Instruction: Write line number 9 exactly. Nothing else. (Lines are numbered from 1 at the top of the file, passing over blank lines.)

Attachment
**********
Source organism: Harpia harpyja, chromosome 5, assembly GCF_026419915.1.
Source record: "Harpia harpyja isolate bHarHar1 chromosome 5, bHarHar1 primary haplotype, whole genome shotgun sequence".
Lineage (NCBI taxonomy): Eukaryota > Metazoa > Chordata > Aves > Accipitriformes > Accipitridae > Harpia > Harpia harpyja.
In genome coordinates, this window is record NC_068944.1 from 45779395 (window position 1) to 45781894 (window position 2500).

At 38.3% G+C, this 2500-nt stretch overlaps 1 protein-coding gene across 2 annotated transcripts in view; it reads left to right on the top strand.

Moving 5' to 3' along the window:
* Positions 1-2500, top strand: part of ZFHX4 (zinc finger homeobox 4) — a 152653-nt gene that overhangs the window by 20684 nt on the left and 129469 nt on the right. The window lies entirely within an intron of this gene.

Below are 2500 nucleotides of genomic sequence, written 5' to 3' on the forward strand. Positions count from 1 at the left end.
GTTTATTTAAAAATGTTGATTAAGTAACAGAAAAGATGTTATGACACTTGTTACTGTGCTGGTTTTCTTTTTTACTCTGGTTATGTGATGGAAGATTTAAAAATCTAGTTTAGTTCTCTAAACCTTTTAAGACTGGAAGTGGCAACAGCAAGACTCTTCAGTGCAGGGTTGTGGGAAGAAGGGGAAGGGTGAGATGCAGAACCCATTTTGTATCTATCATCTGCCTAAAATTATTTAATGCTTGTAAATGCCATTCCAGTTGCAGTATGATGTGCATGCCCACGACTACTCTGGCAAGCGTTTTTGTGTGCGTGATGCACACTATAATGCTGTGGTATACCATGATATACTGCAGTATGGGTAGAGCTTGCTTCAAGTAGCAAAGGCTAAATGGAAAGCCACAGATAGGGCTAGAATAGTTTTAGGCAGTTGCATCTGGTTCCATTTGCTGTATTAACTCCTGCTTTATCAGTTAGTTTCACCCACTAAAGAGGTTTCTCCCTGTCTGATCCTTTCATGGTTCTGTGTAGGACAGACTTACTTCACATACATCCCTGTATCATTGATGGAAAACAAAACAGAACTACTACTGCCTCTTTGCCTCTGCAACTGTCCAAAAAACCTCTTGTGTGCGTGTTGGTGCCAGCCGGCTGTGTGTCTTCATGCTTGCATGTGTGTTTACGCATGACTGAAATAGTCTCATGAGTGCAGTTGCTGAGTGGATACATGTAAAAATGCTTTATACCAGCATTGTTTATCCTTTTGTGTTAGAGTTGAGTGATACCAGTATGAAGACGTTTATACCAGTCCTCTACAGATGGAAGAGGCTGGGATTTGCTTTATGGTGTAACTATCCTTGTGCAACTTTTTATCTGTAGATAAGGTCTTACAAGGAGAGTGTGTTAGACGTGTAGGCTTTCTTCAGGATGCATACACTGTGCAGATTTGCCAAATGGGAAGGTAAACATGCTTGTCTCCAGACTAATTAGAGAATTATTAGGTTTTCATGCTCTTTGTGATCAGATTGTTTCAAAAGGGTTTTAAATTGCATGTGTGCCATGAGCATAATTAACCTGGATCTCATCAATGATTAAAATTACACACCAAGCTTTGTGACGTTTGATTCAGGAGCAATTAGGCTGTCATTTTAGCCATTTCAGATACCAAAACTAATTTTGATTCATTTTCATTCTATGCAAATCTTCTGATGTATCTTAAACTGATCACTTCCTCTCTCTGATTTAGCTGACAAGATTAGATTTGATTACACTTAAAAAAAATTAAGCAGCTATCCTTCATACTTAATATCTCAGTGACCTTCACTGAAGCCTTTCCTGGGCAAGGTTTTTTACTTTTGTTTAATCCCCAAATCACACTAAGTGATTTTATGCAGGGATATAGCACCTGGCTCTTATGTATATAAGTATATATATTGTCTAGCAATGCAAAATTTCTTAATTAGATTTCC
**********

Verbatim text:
GTTTATTTAAAAATGTTGATTAAGTAACAGAAAAGATGTTATGACACTTGTTACTGTGCTGGTTTTCTTTTTTACTCTGGTTATGTGATGGAAGATTTAAAAATCTAGTTTAGTTCTCTAAACCTTTTAAGACTGGAAGTGGCAACAGCAAGACTCTTCAGTGCAGGGTTGTGGGAAGAAGGGGAAGGGTGAGATGCAGAACCCATTTTGTATCTATCATCTGCCTAAAATTATTTAATGCTTGTAAATGCCATTCCAGTTGCAGTATGATGTGCATGCCCACGACTACTCTGGCAAGCGTTTTTGTGTGCGTGATGCACACTATAATGCTGTGGTATACCATGATATACTGCAGTATGGGTAGAGCTTGCTTCAAGTAGCAAAGGCTAAATGGAAAGCCACAGATAGGGCTAGAATAGTTTTAGGCAGTTGCATCTGGTTCCATTTGCTGTATTAACTCCTGCTTTATCAGTTAGTTTCACCCACTAAAGAGGTTTCTCCCTGTCTGATCCTTTCATGGTTCTGTGTAGGACAGACTTACTTCACATACATCCCTGTATCATTGATGGAAAACAAAACAGAACTACTACTGCCTCTTTGCCTCTGCAACTGTCCAAAAAACCTCTTGTGTGCGTGTTGGTGCCAGCCGGCTGTGTGTCTTCATGCTTGCATGTGTGTTTACGCATGACTGAAATAGTCTCATGAGTGCAGTTGCTGAGTGGATACATGTAAAAATGCTTTATACCAGCATTGTTTATCCTTTTGTGTTAGAGTTGAGTGATACCAGTATGAAGACGTTTATACCAGTCCTCTACAGATGGAAGAGGCTGGGATTTGCTTTATGGTGTAACTATCCTTGTGCAACTTTTTATCTGTAGATAAGGTCTTACAAGGAGAGTGTGTTAGACGTGTAGGCTTTCTTCAGGATGCATACACTGTGCAGATTTGCCAAATGGGAAGGTAAACATGCTTGTCTCCAGACTAATTAGAGAATTATTAGGTTTTCATGCTCTTTGTGATCAGATTGTTTCAAAAGGGTTTTAAATTGCATGTGTGCCATGAGCATAATTAACCTGGATCTCATCAATGATTAAAATTACACACCAAGCTTTGTGACGTTTGATTCAGGAGCAATTAGGCTGTCATTTTAGCCATTTCAGATACCAAAACTAATTTTGATTCATTTTCATTCTATGCAAATCTTCTGATGTATCTTAAACTGATCACTTCCTCTCTCTGATTTAGCTGACAAGATTAGATTTGATTACACTTAAAAAAAATTAAGCAGCTATCCTTCATACTTAATATCTCAGTGACCTTCACTGAAGCCTTTCCTGGGCAAGGTTTTTTACTTTTGTTTAATCCCCAAATCACACTAAGTGATTTTATGCAGGGATATAGCACCTGGCTCTTATGTATATAAGTATATATATTGTCTAGCAATGCAAAATTTCTTAATTAGATTTCC